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DST Seminar: An appraisal of photoluminescence studies of TEM irradiated diamond and SiC

John Steeds
Department of Physics, University of Bristol

12pm Friday 6th December
Materials & Analytical Sciences 2.06

It is now exactly 20 years since we started to study diamond by photoluminescence microscopy after irradiation in a transmission electron microscope. I will explain the motivation for this approach, how it has developed, some of the lessons we have learned, draw attention to its particular strengths and highlight some of its achievements.

John is an Emeritus Professor of Physics at the University of Bristol. He is well known for his investigations of the microstructure of materials using electron microscopy/diffraction. Early in his career, he produced seminal work on dislocation arrangements in deformed copper crystals, which is a basis for the more recent theories of work hardening. More recently he has turned his attention to defects in wide-bandgap semiconductors. He was elected a Fellow of the Royal Society in 1988. In 1996, he received the Holweck Prize, awarded jointly by the Institute of Physics and Société Française de Physique.

Wed 20 Nov 2019, 11:16 | Tags: Seminar

DST Seminar: A geologist’s view of the origin of diamond

Jeff Harris
School of Geographical and Earth Services, University of Glasgow

10am Wednesday 4th December
Materials & Analytical Sciences 2.06

Jeff’s research centres on diamond in particular the syngenetic mineral inclusion content and the physical and chemical characteristics of the host. When the geochemistry of the inclusions is combined with the physical characteristics of the diamond, detailed information is obtained about the different environments of diamond formation in both the upper and, more recently, the lower mantle. From inclusions, both the genesis and eruption ages of diamond can be determined. Jeff will give an overview of the origin of diamond in the earth.

Jeff is an Honorary Research Fellow, School of Geographical and Earth Sciences, University of Glasgow, Honorary Professor, Institute für Mineralogie, Johann Wolfgang Goethe – University of Frankfurt, Germany and an Adjunct Professor, Department of Earth and Atmospheric Sciences, University of Alberta, Canada. He was also a consultant to De Beers Consolidated Mines for over 30 years, managing their worldwide outside diamond research programmes conducted at Universities and equivalent institutions; a research endeavour which played a major part in furthering the understanding of geochemical processes operating in the mantle.

Wed 20 Nov 2019, 11:10 | Tags: Seminar

DST Seminar: A Journey Across the Sciences: Applications of X-ray Photoelectron Spectroscopy

Dr Marc Walker
Department of Physics, University of Warwick

2-3pm Wednesday 27th February
Materials & Analytical Sciences 2.06

X-ray photoelectron spectroscopy (XPS) is a powerful surface analysis technique capable of probing the elemental composition and chemistry of the surface of materials. XPS utilises the photoelectric effect and has led to two Nobel Prizes in Physics, Albert Einstein (1921) and Kai Siegbahn (1981). Originally largely rooted in fundamental surface science, the technique has gained popularity as a powerful surface analytical tool in a variety of different fields, leading to over 10000 publications per year in recent years. Here we highlight just a few of the branches of modern science to which XPS has been applied at the Warwick Photoemission Facility, going on a journey across the sciences from biology to space science via a series of interesting multi-technique case studies, including a particular focus on carbon-based materials such as graphene and diamond. The presentation will also highlight the equipment portfolio of the XPS Facility and outline how to access the instruments.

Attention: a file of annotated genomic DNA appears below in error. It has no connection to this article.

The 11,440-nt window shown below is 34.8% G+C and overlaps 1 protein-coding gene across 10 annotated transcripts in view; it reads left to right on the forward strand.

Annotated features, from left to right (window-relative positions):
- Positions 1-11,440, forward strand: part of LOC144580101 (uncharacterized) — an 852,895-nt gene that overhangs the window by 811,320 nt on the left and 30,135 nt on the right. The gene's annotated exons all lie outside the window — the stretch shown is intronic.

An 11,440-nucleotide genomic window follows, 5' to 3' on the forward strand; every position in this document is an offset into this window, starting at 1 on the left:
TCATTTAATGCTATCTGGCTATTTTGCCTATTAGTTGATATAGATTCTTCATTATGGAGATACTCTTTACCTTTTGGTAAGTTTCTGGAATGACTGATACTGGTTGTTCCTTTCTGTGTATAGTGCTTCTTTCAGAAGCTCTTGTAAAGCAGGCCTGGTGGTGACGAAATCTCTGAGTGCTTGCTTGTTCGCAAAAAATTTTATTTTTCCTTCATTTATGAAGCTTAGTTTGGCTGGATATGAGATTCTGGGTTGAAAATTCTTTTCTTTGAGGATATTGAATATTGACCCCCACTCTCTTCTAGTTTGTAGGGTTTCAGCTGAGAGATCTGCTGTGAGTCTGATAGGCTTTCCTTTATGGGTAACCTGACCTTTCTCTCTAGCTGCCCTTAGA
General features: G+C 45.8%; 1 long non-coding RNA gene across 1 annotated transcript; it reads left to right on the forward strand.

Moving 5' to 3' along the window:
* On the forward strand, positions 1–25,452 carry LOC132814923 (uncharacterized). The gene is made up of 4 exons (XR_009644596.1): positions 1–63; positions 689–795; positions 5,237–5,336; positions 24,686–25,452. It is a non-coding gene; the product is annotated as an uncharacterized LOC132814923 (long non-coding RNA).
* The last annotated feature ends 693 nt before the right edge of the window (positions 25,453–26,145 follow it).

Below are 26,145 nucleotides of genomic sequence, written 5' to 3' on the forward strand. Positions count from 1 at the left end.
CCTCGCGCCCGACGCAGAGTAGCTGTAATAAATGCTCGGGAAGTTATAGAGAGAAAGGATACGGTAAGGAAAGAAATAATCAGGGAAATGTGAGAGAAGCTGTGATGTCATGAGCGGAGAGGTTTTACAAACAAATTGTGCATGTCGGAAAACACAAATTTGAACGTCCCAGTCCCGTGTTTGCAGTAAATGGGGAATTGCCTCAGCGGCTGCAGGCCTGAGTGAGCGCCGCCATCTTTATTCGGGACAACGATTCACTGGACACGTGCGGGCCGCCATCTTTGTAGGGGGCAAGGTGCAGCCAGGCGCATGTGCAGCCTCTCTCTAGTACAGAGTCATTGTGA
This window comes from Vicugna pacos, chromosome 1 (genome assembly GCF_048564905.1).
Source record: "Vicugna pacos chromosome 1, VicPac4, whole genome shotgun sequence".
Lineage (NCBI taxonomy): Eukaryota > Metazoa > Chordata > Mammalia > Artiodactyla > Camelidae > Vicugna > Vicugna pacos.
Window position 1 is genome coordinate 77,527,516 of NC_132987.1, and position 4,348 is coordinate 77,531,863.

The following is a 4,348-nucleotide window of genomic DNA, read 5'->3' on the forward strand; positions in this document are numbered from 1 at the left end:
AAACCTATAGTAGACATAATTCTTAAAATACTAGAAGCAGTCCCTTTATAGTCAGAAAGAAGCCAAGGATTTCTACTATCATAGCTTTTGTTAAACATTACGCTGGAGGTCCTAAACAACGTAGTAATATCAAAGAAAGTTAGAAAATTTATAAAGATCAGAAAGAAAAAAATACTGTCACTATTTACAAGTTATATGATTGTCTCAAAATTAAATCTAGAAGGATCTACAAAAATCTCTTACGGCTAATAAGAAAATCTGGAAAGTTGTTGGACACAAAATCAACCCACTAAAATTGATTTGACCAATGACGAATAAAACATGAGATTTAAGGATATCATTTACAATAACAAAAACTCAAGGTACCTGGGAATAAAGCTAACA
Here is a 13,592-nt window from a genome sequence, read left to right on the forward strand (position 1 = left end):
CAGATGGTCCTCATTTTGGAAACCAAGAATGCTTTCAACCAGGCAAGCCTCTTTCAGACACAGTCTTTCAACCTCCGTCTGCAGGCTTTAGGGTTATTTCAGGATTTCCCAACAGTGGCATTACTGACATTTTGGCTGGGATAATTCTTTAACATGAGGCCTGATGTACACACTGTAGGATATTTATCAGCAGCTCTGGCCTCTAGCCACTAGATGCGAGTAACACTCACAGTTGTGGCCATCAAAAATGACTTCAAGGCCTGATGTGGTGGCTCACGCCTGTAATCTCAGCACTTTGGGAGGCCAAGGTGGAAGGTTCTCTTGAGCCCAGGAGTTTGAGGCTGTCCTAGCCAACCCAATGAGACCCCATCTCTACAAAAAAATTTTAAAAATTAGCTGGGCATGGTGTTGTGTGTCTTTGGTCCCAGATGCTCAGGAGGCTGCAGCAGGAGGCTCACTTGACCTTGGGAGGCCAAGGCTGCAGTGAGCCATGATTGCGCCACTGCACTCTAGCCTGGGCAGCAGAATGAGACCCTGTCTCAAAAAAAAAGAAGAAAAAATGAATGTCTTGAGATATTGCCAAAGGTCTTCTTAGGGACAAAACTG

Mon 18 Feb 2019, 11:00 | Tags: Seminar

DST Seminar: Opportunities for additive manufacturing in device fabrication

Dmitry Isakov
2pm - 3pm, Thursday 14th February
Materials & Analytical Sciences (MAS 2.06)
Additive manufacturing (aka 3D printing) is invading more and more space in our everyday life. And now, a decade after the first desktop 3D printer appeared to be available for enthusiasts, we can hear about the first models of desktop 3D printers that print metals. And this is just the beginning.
In today's talk, I will make an overview of the current state of additive printing methods in light of the use of this technology for the rapid prototyping of functional devices. In particular, I will discuss the use of 3D printing for devices with a gradient index of refraction used to control the direction of an electromagnetic wave in a microwave region.
Mon 11 Feb 2019, 09:26 | Tags: Seminar

DST Seminar: Engineering at the Nanoscale – gaining insight through advanced characterisation

Prof Barbara Shollock
WMG, University of Warwick
Wednesday 5th December
Materials & Analytical Sciences 2.06

From the gas turbines that power the Airbus to the steels used for cars and food cans, engineering alloys form an important class of materials, but can appear less exciting than headline-grabbing nanomaterials and biomaterials.

Despite their unglamorous press, these alloys require understanding at the nanoscale to develop new alloys and to mitigate failure in service. This talk will review a range of alloys, the challenges they face in service and characterisation approaches to determine their nanoscale chemical, structural and physical behaviour.

Tue 04 Dec 2018, 11:11 | Tags: Seminar

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